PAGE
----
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12. January 2016

 

In Part One of our level creation in Blender tutorial series, we created a skybox to define the boundaries of our game level.  In this tutorial we are going to create the terrain for our level.  You will probably be surprised by just how much we can accomplish with almost zero effort.

 

Creating a Height Map

First we need a height map.  A height map is a remarkably simple concept that has been around for ages.  Essentially you are defining the height of a grid of terrain using a simple gray scale image.  You can create this image a couple of different ways.  First you can simply fire up any image editor, even MS Paint, and draw the texture.  The blacker the pixels, the lower the corresponding terrain, while a white pixel is as high as possible.  In addition to painting by hand there are several applications free and commercial that are capable of exporting a height map for you.  Examples include Terragen, Bryce and Geovox although there are many more.

 

For this example I’m simply going to use Paint.Net, but any image editing program would work fine.  Create a new image, while not a requirement, power of 2 ( 512x512, 1024x512, etc ) textures generally perform best.  Next set the base colour to 128/128/128 RBG, like so:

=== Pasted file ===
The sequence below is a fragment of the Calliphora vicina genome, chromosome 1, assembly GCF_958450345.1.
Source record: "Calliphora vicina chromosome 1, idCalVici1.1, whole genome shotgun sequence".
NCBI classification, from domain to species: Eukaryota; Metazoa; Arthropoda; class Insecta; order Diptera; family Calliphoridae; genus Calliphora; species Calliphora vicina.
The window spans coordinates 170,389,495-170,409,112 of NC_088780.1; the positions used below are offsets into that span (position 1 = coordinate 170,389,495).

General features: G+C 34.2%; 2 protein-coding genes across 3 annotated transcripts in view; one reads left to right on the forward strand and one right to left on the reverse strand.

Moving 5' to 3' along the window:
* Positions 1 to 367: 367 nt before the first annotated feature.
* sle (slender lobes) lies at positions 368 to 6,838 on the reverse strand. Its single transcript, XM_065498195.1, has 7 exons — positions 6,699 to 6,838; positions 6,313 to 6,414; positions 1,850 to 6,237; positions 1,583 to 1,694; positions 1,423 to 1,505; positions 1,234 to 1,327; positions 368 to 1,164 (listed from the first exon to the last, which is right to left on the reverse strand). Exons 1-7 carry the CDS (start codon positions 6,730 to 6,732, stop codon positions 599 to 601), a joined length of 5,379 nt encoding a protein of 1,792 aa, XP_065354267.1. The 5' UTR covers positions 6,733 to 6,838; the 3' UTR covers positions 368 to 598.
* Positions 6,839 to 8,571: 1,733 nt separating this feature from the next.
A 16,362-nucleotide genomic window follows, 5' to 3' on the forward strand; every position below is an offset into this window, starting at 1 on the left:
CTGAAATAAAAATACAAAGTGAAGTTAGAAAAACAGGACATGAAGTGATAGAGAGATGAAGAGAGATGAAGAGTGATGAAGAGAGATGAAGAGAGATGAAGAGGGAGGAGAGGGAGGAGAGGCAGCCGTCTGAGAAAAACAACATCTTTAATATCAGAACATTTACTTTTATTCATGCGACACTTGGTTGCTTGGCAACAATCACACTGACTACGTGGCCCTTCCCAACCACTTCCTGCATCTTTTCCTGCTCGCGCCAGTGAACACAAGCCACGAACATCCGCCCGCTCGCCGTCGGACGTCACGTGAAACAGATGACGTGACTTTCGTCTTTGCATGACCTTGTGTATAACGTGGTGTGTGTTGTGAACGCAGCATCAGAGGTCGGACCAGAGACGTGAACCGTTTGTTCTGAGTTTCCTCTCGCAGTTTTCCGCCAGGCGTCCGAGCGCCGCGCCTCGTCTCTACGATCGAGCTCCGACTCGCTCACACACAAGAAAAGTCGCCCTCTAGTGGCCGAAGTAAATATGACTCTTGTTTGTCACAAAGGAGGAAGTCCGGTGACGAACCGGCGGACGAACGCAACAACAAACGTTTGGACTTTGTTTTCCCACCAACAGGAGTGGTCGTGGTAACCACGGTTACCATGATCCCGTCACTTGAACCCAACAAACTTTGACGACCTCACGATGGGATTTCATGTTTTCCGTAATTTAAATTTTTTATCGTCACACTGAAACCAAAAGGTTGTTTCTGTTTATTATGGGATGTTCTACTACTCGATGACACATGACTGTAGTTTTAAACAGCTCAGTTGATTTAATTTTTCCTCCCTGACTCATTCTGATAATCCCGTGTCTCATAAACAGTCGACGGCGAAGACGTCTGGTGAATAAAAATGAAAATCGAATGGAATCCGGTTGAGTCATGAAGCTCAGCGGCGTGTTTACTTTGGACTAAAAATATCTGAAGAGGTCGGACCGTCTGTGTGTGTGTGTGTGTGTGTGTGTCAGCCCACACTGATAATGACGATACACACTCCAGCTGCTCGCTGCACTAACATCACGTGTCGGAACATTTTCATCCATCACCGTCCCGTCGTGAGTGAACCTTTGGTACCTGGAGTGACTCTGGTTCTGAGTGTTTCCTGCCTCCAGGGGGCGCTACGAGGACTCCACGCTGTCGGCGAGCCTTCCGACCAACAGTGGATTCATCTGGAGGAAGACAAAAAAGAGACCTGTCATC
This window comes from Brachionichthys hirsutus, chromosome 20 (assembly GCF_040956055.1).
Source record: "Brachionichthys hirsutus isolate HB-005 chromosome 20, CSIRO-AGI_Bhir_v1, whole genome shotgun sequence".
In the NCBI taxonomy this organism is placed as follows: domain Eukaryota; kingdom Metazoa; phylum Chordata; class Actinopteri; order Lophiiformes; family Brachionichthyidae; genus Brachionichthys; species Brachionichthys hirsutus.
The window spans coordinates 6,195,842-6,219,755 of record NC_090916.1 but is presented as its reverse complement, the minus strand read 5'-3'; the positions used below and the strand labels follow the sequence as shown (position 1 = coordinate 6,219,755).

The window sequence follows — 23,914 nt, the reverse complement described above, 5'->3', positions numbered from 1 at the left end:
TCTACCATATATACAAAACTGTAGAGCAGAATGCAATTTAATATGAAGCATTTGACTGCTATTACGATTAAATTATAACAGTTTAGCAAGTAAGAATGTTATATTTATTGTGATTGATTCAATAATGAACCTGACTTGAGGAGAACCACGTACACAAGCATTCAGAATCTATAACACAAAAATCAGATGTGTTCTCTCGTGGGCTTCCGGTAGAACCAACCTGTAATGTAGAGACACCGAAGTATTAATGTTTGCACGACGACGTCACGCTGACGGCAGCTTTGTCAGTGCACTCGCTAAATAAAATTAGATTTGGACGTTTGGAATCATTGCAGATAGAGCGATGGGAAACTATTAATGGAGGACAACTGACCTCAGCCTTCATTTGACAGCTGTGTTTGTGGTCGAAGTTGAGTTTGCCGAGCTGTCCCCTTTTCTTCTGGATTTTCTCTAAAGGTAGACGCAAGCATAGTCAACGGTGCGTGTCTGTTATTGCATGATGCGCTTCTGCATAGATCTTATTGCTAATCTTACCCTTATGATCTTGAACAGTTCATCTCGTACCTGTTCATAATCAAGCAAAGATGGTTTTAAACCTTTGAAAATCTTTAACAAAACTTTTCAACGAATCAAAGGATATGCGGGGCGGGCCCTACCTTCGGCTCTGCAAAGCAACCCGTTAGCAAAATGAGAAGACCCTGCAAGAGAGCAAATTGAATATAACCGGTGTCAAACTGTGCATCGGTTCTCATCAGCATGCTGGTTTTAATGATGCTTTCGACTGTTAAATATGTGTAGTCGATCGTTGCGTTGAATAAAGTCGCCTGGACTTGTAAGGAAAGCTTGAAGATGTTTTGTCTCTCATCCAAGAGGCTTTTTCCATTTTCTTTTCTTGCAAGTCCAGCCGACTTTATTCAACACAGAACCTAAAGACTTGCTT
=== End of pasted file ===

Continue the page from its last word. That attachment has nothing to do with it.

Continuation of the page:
image 

Use the bucket fill tool to fill the entire image with this color.  This will be the neutral value, the resulting terrain will neither be elevated nor depressed.

 

You can then vary the grayscale by either raising/lowering all RGB values ( aka 43,43,43 or 250,250,250 ) or by sliding the V slider under HSV.  Remember, darker the colour, lower the terrain, lighter the colour, higher the terrain. 

 

In the end, I painted this rather simplistic height map.

heightmap

 

This will result in a high border around a pit of utter and complete dispair... muhahahaha.

 

Displacement in Blender

 

Now that we have a height map, it’s time to put it to use.  The good news is, this process is remarkably simple.  First we need something to apply the height map.  A height map needs an underlying mesh to apply to and if there aren’t sufficient vertices to be displaced by the height map, your results aren’t going to be very good.  This means we need a large flat surface with a decent amount of detail...  We need a plane.

I’m building on our scene from Part 1.  Set the 3d cursor to the origin, then create a new Plane via Add->Mesh->Plane.

image

 

Your scene should now look something like this:

image

 

Now we simply want to scale the Plane to the appropriate size, which is going to be entirely dependent on your skybox dimensions.  I personally scaled by a factor of 10.  After scaling it, we need to add details.  To do so, in edit mode, simply apply a subdivision (W->Subdivide)

image

 

Each time you perform this, you will double the mesh density.  I preformed it about a half a dozen times, resulting in a mesh with 32K triangles, which seems about appropriate.

image

While you are here you might as well UV unwrap your plane (U->U).  Also switch to Smooth shading:

image

Or your terrain is going to look VERY edgy and not at all organic.